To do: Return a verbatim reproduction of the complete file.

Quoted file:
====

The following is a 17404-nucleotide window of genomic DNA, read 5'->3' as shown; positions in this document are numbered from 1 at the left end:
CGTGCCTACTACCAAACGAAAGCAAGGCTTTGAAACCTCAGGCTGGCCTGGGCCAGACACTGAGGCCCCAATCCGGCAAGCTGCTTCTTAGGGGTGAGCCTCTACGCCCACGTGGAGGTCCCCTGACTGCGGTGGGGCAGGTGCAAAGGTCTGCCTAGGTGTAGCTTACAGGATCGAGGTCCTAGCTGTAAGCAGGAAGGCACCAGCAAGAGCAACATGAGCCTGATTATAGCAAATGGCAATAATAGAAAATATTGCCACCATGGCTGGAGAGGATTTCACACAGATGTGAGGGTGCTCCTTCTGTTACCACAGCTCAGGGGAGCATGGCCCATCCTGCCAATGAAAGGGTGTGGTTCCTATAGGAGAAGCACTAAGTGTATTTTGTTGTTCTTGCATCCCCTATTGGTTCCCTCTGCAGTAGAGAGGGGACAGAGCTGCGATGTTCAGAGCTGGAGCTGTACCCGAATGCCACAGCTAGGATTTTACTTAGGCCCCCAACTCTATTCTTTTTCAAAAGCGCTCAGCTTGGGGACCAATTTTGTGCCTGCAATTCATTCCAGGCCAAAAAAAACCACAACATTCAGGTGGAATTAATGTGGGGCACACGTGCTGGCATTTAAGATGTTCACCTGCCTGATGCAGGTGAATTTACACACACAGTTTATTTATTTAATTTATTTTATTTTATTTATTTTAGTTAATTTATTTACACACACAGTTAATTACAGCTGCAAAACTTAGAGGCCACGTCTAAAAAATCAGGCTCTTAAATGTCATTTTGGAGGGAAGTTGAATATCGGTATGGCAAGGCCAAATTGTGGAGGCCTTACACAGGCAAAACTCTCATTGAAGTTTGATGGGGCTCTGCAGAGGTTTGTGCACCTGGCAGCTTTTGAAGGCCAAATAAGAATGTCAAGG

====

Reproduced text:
The following is a 17404-nucleotide window of genomic DNA, read 5'->3' as shown; positions in this document are numbered from 1 at the left end:
CGTGCCTACTACCAAACGAAAGCAAGGCTTTGAAACCTCAGGCTGGCCTGGGCCAGACACTGAGGCCCCAATCCGGCAAGCTGCTTCTTAGGGGTGAGCCTCTACGCCCACGTGGAGGTCCCCTGACTGCGGTGGGGCAGGTGCAAAGGTCTGCCTAGGTGTAGCTTACAGGATCGAGGTCCTAGCTGTAAGCAGGAAGGCACCAGCAAGAGCAACATGAGCCTGATTATAGCAAATGGCAATAATAGAAAATATTGCCACCATGGCTGGAGAGGATTTCACACAGATGTGAGGGTGCTCCTTCTGTTACCACAGCTCAGGGGAGCATGGCCCATCCTGCCAATGAAAGGGTGTGGTTCCTATAGGAGAAGCACTAAGTGTATTTTGTTGTTCTTGCATCCCCTATTGGTTCCCTCTGCAGTAGAGAGGGGACAGAGCTGCGATGTTCAGAGCTGGAGCTGTACCCGAATGCCACAGCTAGGATTTTACTTAGGCCCCCAACTCTATTCTTTTTCAAAAGCGCTCAGCTTGGGGACCAATTTTGTGCCTGCAATTCATTCCAGGCCAAAAAAAACCACAACATTCAGGTGGAATTAATGTGGGGCACACGTGCTGGCATTTAAGATGTTCACCTGCCTGATGCAGGTGAATTTACACACACAGTTTATTTATTTAATTTATTTTATTTTATTTATTTTAGTTAATTTATTTACACACACAGTTAATTACAGCTGCAAAACTTAGAGGCCACGTCTAAAAAATCAGGCTCTTAAATGTCATTTTGGAGGGAAGTTGAATATCGGTATGGCAAGGCCAAATTGTGGAGGCCTTACACAGGCAAAACTCTCATTGAAGTTTGATGGGGCTCTGCAGAGGTTTGTGCACCTGGCAGCTTTTGAAGGCCAAATAAGAATGTCAAGG